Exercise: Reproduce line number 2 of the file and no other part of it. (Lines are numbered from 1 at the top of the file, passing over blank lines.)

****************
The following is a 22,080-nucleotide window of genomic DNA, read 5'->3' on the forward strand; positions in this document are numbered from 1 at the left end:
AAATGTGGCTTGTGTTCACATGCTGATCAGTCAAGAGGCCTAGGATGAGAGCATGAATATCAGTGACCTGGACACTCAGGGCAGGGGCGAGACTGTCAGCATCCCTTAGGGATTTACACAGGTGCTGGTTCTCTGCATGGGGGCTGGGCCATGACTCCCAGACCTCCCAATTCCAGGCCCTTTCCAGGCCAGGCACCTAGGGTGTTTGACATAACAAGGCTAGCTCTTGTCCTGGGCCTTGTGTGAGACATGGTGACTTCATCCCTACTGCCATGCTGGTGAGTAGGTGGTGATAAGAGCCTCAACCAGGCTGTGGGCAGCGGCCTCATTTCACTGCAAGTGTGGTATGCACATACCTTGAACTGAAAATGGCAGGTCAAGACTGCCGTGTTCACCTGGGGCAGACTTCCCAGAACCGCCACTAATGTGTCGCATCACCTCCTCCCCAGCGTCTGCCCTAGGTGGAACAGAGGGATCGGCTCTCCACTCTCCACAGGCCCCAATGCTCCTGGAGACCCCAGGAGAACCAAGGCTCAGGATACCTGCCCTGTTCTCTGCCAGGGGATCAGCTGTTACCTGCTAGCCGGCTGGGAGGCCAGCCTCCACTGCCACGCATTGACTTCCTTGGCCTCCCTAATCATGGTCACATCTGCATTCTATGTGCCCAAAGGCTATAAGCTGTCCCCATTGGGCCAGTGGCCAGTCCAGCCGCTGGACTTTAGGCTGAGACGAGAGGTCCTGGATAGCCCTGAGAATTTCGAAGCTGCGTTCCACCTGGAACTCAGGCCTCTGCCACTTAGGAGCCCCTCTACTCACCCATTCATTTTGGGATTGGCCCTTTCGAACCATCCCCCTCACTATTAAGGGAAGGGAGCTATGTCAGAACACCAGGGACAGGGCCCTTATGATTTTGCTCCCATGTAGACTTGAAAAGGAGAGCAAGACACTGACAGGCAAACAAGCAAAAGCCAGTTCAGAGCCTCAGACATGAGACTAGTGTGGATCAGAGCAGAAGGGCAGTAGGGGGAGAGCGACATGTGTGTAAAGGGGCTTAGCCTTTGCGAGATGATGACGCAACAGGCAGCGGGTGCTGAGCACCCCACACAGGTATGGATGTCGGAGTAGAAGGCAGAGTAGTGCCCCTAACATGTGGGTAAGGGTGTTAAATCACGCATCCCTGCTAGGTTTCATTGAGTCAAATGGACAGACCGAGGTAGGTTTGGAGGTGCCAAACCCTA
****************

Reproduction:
AAATGTGGCTTGTGTTCACATGCTGATCAGTCAAGAGGCCTAGGATGAGAGCATGAATATCAGTGACCTGGACACTCAGGGCAGGGGCGAGACTGTCAGCATCCCTTAGGGATTTACACAGGTGCTGGTTCTCTGCATGGGGGCTGGGCCATGACTCCCAGACCTCCCAATTCCAGGCCCTTTCCAGGCCAGGCACCTAGGGTGTTTGACATAACAAGGCTAGCTCTTGTCCTGGGCCTTGTGTGAGACATGGTGACTTCATCCCTACTGCCATGCTGGTGAGTAGGTGGTGATAAGAGCCTCAACCAGGCTGTGGGCAGCGGCCTCATTTCACTGCAAGTGTGGTATGCACATACCTTGAACTGAAAATGGCAGGTCAAGACTGCCGTGTTCACCTGGGGCAGACTTCCCAGAACCGCCACTAATGTGTCGCATCACCTCCTCCCCAGCGTCTGCCCTAGGTGGAACAGAGGGATCGGCTCTCCACTCTCCACAGGCCCCAATGCTCCTGGAGACCCCAGGAGAACCAAGGCTCAGGATACCTGCCCTGTTCTCTGCCAGGGGATCAGCTGTTACCTGCTAGCCGGCTGGGAGGCCAGCCTCCACTGCCACGCATTGACTTCCTTGGCCTCCCTAATCATGGTCACATCTGCATTCTATGTGCCCAAAGGCTATAAGCTGTCCCCATTGGGCCAGTGGCCAGTCCAGCCGCTGGACTTTAGGCTGAGACGAGAGGTCCTGGATAGCCCTGAGAATTTCGAAGCTGCGTTCCACCTGGAACTCAGGCCTCTGCCACTTAGGAGCCCCTCTACTCACCCATTCATTTTGGGATTGGCCCTTTCGAACCATCCCCCTCACTATTAAGGGAAGGGAGCTATGTCAGAACACCAGGGACAGGGCCCTTATGATTTTGCTCCCATGTAGACTTGAAAAGGAGAGCAAGACACTGACAGGCAAACAAGCAAAAGCCAGTTCAGAGCCTCAGACATGAGACTAGTGTGGATCAGAGCAGAAGGGCAGTAGGGGGAGAGCGACATGTGTGTAAAGGGGCTTAGCCTTTGCGAGATGATGACGCAACAGGCAGCGGGTGCTGAGCACCCCACACAGGTATGGATGTCGGAGTAGAAGGCAGAGTAGTGCCCCTAACATGTGGGTAAGGGTGTTAAATCACGCATCCCTGCTAGGTTTCATTGAGTCAAATGGACAGACCGAGGTAGGTTTGGAGGTGCCAAACCCTA